The NewYear has barely begun and already there’s a new hoax gone viral about copyright protections on Facebook. Never mind the fact that once your stuff is on the Internet it’s OUT THERE, so the horse left the barn a long time ago and making a big deal about closing the door now is completely ridiculous; let’s talk about the fact that this is not our first go ‘round with this type of thing. For some reason, no matter how often they’re proven to be hoaxes, some people continuously fall for (and share) these four types of posts. Are you one of them?
The Satire That Sounds So Real Post
Contrary to popular believe, satire doesn’t HAVE to be funny. But when it is, it’s much easier to spot than when it’s not. Sites like The Onion are well-known to be spoofing the news, but there are many other satire sites that have cropped up in recent years, and they’re a lot sneakier about it. Some of them even HOPE you’ll fall for their posts, claiming that if you embarrass yourself in front of your friends you deserve it for being so stupid. A few sites that are just pulling your leg? Empire News, The Daily Currant, and a list of others here.
The Unbelievable Headline You Can’t Resist Post
Some of these are so ludicrous (like the mermaid eaten by a shark) it’s hard to imagine anyone actually clicking through, but some, like the Robin Williams Says Goodbye post, hit just the right button with many readers. Unfortunately, their curiosity was rewarded with malware and spyware. Resist the temptation. Or ask the person who posted it if they actually CLICKED it themselves (bet they didn’t!), versus trusting them at face value.
The Dead Celebrity Post
Okay, these are harder to suss out. I mean, it’s SOOOOO much effort to go to Google and see if there’s any confirmation from a bona-fide news source before sharing along with your own RIP message (as much effort as it would take anyone I live with to put a roll of toilet paper onto the actual spindle, which has never happened). No one could possibly be expected to double-check something like Angelina Jolie’s DEATH before spreading it all over the Internet, could they? People die. And it’s shocking and sad. I get it. You want to pay tribute. Just make sure they’re really dead first, okay?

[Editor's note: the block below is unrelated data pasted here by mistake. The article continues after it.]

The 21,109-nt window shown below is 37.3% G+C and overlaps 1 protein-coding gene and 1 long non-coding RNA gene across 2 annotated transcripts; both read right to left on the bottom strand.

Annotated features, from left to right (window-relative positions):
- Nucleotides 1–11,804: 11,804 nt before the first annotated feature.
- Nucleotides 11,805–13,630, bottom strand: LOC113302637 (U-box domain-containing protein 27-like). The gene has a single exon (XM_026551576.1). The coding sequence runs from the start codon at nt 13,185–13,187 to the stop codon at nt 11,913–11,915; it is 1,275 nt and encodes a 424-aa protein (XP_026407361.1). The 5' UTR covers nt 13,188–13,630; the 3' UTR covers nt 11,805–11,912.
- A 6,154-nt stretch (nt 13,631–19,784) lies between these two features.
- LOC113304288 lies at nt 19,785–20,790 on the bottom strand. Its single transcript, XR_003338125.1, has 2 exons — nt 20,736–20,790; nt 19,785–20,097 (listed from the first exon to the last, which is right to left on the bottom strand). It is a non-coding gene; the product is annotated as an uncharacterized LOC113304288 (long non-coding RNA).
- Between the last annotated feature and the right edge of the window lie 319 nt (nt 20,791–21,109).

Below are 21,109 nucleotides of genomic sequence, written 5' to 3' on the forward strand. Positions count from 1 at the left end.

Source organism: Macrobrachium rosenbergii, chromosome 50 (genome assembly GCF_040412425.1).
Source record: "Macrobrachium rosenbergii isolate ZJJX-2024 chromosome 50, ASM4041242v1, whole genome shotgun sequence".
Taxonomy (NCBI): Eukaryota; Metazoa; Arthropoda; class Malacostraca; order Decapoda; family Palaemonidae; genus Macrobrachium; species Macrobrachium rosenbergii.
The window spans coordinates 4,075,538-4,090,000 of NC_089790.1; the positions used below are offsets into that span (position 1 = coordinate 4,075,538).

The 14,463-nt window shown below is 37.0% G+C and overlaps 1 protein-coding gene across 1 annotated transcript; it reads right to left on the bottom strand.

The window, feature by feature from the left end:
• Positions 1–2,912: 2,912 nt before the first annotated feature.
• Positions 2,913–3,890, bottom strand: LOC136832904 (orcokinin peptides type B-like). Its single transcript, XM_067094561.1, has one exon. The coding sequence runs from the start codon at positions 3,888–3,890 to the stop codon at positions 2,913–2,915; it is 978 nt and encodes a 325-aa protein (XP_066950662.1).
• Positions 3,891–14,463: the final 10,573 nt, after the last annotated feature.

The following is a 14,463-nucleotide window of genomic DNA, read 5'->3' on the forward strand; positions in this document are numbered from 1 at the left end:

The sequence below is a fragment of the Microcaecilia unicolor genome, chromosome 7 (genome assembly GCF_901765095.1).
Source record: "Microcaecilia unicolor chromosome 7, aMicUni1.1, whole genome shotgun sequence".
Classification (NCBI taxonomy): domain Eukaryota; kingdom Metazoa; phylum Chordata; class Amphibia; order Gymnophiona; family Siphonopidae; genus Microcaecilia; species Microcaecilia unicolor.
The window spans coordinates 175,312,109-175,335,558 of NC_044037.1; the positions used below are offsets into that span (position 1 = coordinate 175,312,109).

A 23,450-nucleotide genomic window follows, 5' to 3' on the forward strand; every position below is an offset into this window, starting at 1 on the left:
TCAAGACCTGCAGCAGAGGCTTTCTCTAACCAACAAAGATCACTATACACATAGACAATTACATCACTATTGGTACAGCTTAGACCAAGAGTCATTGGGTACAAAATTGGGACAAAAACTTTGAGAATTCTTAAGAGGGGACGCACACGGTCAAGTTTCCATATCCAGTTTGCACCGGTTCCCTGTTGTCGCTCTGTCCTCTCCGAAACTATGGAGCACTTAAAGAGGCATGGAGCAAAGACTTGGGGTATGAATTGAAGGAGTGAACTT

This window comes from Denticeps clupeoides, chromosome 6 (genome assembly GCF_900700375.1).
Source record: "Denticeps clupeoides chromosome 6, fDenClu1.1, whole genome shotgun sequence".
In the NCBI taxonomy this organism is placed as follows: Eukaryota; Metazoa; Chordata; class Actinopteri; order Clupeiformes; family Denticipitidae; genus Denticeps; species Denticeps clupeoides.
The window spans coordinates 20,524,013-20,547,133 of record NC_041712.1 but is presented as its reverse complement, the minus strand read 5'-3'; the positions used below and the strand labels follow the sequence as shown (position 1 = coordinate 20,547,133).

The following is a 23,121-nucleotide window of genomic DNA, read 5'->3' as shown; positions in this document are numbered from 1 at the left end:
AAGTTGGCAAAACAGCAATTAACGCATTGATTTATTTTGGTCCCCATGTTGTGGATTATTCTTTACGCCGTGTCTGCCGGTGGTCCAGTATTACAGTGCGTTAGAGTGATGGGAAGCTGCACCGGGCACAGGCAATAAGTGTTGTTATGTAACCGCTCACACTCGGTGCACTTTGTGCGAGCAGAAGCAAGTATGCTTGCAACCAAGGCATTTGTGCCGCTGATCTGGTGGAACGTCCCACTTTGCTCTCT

The Copyright/Privacy Disclaimer Post
Oh, Facebook users… how do you keep falling for this one (some version of which has been around for at least three years)? It has YET to be true in any of its many incarnations. The latest is:
Here’s the thing – if this was all it took to secure copyright, there wouldn’t need to be copyright lawyers. Also, you already own everything you post and share, BUT posting and sharing it publicly on the Internet means you will not be able to control it. The Internet is forever and there is no privacy. AND every time your picture goes from your hard drive to your friend’s wall, you’re giving Facebook permission to distribute it. Facebook IS the means of distribution! So the whole disclaimer doesn’t even make sense!
Okay, I’m calming down now. I know that this will continue to happen, but if this post can help even one person think twice before sharing something completely false, I’ll feel like I’ve succeeded. Vow to be that one. Your friends will thank you.
Have you fallen for any of the posts above? Does it make you crazy when others fall for things you know are false? Share your stories with me!
IMAGE CREDIT: BRANDON GRASLEY